An overview of the elements will help visitors to identify and go deeper into the symbology of Koyasan.
Many cultures interpret the constituent elements of the Universe in some way, though these philosophies generally developed independently in different parts of the world.
In the west, the Greek philosopher Empedocles is credited with formulating the five classical elements, in 5th century BCE, proposing that all matter was composed of combinations of the "five classical elements," earth, water, air, fire, and aether or quintessence.
In Hinduism and Ayurveda, the elements are known as Pancha Mahabhutas and also consist of earth, water, fire, air, and space/ether:
Void/Ether: शून्य (śūnya) or आकाश (ākāśa)
Wind: वायु (vāyu)
Fire: अग्नि (agni)
Water: जल (jala)
Earth: पृथ्वी (pṛthvī)
In Tibetan Buddhism, the elements are referred to as the Five Pure Lights and are associated with the colors white, blue, red, green, and yellow.
In Tibetan Bön tradition, the elements are known as the Five Elements of Yungdrung Bön, and they are connected to specific qualities and directions.
On the other hand, the Chinese Wu Xing elements are wood, fire, earth, metal, and water, which have different associations and characteristics compared to those of Japan and the West.
Korea and Vietnam follow a system similar to China. In Vietnam, the elements are known as Ngũ Hành and comprise wood, fire, earth, metal, and water.
In early Buddhism, the Four Elements are a basis for understanding that leads one through unbinding of 'Rupa' or materiality (form) to the supreme state of pure 'Emptiness' or Nirvana.
In the Pali canon, the most basic elements are usually identified as four in number but, on occasion, a fifth and, to an even lesser extent, a sixth element may also be identified.
In the Śvetāśvatara Upaniṣad, (Hinduism), God is identified as encompassing the whole world – the knower, the architect of time, the one without qualities, and the all-knowing one – it is at His command that the work of creation, conceived of as earth, water, fire, air, and space, unfolds.
In Japan, the Five Elements are referred to as Gogyo or Godai, and a five-tier pagoda is called Gorinto, such as the three illustrations on this page.
GO-RIN-TO is written in three characters, 五輪塔, meaning five, rings, pagoda; thus a five-story pagoda or five-ring stupa.
Gorinto is also a reminder of our own constituent elements, to which we must return. In a sense, it is a reminder of our impending death and dissolution.
The elements are stacked in ascending order of subtlety, starting from Earth (represented by a cube), upwards:
Kuu (Void or Emptiness) Jewel
Fuu (Wind) Hemisphere
Ka (Fire) Pyramid
Sui (Water) Sphere
Chi (Earth) Cube
Kuu in Japanese is 空. It occurs in our name, Koyasan Space 高野山空, signifying an aspiration for enlightenment.
Sanskrit may be written in a surprising number of scripts, including the Roman.
The Buddhist scriptures that were transmitted to China, from India were in Siddham script, a script which has been preserved in Koyasan, on many Gorinto, and elsewhere.
Each layer in the Gorinto is marked with a single character inscription in Siddham. The above diagram indicates the elements with their corresponding Siddham characters, as penned by Kukai.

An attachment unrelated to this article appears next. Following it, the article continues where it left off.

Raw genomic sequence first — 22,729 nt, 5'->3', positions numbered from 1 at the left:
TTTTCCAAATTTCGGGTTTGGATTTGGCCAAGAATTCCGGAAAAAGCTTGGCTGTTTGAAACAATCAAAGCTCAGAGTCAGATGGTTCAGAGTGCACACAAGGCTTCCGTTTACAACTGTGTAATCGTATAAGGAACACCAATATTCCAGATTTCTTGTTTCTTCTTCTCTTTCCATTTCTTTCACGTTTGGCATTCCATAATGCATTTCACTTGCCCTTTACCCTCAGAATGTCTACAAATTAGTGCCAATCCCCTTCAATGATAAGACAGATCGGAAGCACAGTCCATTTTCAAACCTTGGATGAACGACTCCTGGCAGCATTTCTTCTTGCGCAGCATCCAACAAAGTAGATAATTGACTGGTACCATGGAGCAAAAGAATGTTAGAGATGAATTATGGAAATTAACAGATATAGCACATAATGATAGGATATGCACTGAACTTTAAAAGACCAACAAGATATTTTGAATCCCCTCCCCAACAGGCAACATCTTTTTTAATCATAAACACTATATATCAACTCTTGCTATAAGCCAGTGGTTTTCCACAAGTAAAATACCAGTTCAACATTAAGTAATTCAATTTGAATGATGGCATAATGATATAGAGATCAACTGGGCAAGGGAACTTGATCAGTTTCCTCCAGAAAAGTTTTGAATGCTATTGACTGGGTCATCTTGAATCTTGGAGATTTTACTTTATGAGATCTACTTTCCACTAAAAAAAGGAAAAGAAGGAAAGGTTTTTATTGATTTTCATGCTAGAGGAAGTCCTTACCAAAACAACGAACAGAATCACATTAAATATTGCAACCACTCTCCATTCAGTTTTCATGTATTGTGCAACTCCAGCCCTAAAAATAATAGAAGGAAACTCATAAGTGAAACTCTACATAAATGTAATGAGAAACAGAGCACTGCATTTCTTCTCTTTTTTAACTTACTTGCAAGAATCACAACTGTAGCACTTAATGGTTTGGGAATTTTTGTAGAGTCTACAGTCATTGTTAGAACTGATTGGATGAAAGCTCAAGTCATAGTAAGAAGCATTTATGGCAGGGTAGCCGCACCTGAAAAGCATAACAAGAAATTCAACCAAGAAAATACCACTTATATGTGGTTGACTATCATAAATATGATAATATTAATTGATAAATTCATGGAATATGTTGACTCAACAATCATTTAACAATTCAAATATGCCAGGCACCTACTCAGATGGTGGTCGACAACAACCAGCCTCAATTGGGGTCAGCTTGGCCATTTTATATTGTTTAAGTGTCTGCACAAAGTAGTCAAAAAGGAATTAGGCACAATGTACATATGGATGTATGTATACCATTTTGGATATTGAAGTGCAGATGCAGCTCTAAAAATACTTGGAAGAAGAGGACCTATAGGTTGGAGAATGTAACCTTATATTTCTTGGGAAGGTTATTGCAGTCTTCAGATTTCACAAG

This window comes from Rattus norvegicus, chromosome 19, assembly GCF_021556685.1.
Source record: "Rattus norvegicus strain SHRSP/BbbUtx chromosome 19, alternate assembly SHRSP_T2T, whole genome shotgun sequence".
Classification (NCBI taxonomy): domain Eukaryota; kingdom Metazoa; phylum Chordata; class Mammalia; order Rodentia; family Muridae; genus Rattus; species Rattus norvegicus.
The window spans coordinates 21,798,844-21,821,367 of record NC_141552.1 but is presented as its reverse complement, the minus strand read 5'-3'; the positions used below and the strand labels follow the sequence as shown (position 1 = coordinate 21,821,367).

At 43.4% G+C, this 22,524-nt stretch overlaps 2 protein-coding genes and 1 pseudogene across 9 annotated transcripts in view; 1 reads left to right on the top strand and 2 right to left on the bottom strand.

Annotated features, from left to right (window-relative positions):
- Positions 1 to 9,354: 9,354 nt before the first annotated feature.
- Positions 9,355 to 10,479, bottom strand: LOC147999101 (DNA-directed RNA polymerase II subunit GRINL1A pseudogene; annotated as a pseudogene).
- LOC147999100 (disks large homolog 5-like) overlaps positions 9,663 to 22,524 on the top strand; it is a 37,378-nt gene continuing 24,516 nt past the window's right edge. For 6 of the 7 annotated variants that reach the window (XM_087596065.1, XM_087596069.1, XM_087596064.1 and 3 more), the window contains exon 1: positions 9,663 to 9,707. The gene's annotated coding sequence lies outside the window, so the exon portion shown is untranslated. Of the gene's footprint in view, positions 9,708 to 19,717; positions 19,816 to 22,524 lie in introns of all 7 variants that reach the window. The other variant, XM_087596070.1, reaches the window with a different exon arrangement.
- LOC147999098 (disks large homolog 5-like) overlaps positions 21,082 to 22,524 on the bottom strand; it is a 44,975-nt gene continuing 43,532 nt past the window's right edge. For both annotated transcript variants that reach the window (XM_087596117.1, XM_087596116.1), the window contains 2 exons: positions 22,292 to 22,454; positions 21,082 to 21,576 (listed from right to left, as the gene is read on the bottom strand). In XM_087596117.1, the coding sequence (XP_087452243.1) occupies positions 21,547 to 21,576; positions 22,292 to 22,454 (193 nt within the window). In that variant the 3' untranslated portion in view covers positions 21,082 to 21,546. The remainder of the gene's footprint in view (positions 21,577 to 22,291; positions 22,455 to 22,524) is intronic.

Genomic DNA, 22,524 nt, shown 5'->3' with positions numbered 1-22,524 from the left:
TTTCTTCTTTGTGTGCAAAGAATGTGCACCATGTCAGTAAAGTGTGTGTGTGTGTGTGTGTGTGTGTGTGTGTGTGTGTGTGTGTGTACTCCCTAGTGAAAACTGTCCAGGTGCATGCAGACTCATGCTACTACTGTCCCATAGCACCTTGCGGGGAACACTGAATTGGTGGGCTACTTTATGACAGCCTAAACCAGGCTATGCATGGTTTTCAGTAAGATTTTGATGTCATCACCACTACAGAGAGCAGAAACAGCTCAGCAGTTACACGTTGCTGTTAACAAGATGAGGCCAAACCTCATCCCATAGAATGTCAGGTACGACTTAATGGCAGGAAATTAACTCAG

Void/Ether Tier: kha
Wind Tier: ha
Fire Tier: ra
Water Tier: va
Earth Tier: a
The use of Gorinto in funerary and memorial practices can be traced back to the mid-Heian period in Japan. It became a prominent feature in Shingon and Tendai Buddhist sects during that time and has continued to be used for memorial purposes in Buddhist temples and cemeteries.
We believe that remains or important items placed inside the Gorinto leads to the deceased attaining enlightenment and rebirth in the Pure Land.
The five-tier gorinto are seen all over Koyasan, as 3-dimensional granite stacks. Some are tiny, just a few cm high, others are towering structures of more than 3 meters. They are especially numerous in Okunoin Cemetery, and are also way-markers on the pilgrim paths.
The five elements are also represented in long banners hanging from the temple roofs in five different colours, and also in the 5-threaded-cords, sometimes held by Kobo Daishi on one side, and the supplicant, on the other. A direct link to divinity, death, and beyond.
A recent find in a Koyasan temple revealed thousands of tiny wooden Gorinto perfectly preserved in large chests, some containing a slip of paper upon which a sutra or mantra was written, similar to Tibetan Buddhist tsa tsa. These items are stored in the Reihokan Koyasan Museum.
Kukai, the founder of the Shingon school of Buddhism in Japan, provided teachings on the Gorinto. In his writings and teachings, Kukai emphasized the symbolic significance of the Gorinto and its relationship to the Five Elements (Godai) and the esoteric teachings of the Shingon tradition.
Kukai saw the Gorinto as a representation of the cosmic principles and the integration of the Five Elements. He viewed it as a visual and contemplative tool that encapsulated the interplay and harmony of these elements, representing the entirety of existence.
The Gorinto, in this context, served as a symbolic representation of the interconnection between the physical world and the spiritual realms.
Kukai's teachings on the Gorinto also emphasized its use as a focal point for meditation and as a means to deepen one's understanding of the nature of reality. He encouraged practitioners to contemplate the symbolism of the Gorinto and its elements, aiming to cultivate insight into the interconnectedness of all phenomena and the path towards enlightenment.